JACKSON COUNTY, Mich. (WLNS) — A Jackson County woman is being honored for her service during World War II.

Mary Elizabeth Clark is being posthumously awarded with a United States Congressional Gold Medal at the Civil Air Patrol Ceremony at Jackson County Airport on July 8.

Clark, who died in 1981, is the first resident of Jackson County to receive a Congressional Gold Medal, which is the highest expression of national appreciation by Congress for distinguished achievements and contributions made by individuals. Her niece, Jennifer Clark, will accept the medal on behalf of the family.

The Civil Air Patrol was founded in 1941 in order to mobilize civilian aviation resources for national defense service and was transferred to the U.S. Air Force in 1943.

When the Air Force became a separate branch of armed services in 1948, the Civil Air Patrol became the Air Force’s civilian auxiliary.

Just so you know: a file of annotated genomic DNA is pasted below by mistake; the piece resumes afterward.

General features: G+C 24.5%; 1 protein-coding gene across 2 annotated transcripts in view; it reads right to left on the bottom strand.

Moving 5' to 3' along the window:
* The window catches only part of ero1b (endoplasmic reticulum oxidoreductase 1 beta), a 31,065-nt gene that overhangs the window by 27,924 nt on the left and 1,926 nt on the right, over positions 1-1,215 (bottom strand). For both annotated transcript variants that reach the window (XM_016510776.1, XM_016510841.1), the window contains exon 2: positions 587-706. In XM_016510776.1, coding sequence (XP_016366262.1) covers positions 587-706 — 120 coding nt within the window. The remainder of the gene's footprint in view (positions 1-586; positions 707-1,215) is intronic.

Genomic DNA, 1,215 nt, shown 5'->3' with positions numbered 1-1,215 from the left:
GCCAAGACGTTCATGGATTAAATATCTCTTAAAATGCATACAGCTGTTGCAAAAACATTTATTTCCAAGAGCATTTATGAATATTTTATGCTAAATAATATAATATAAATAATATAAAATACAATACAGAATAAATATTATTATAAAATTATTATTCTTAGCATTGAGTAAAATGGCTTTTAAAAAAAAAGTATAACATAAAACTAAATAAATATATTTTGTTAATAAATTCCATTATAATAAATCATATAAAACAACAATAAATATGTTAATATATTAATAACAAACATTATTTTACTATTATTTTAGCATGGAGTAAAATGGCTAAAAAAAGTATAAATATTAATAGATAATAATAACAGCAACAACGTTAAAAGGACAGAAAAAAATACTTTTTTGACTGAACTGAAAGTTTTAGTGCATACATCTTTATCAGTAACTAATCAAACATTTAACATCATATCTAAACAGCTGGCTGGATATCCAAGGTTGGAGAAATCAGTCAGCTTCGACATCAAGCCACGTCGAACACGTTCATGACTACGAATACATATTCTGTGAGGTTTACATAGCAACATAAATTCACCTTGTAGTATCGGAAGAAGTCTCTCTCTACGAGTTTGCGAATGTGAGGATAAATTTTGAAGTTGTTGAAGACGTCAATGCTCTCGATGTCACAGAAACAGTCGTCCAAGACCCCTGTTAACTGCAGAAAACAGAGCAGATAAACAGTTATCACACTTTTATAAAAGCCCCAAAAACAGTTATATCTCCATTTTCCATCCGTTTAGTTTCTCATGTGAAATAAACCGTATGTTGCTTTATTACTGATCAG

Clark joined the Jackson Civil Air Patrol Squadron 635-1 in 1941, later joining the American Red Cross in 1943. During World War II, Clark served overseas in three countries and returned home to Jackson to work in her family’s business. Clark was a lifetime member of the 99s, an organization of women pilots.

She earned her pilot’s license and commercial rating, owned racing airplanes and was the first pilot from Jackson to fly in the Powder Puff Derby, a famed transcontinental air race for women pilots that debuted in 1947.

Clark is recognized as a trailblazer in the field of women’s aviation and helped create and manage regional and national air races, setting a speed record in 1966.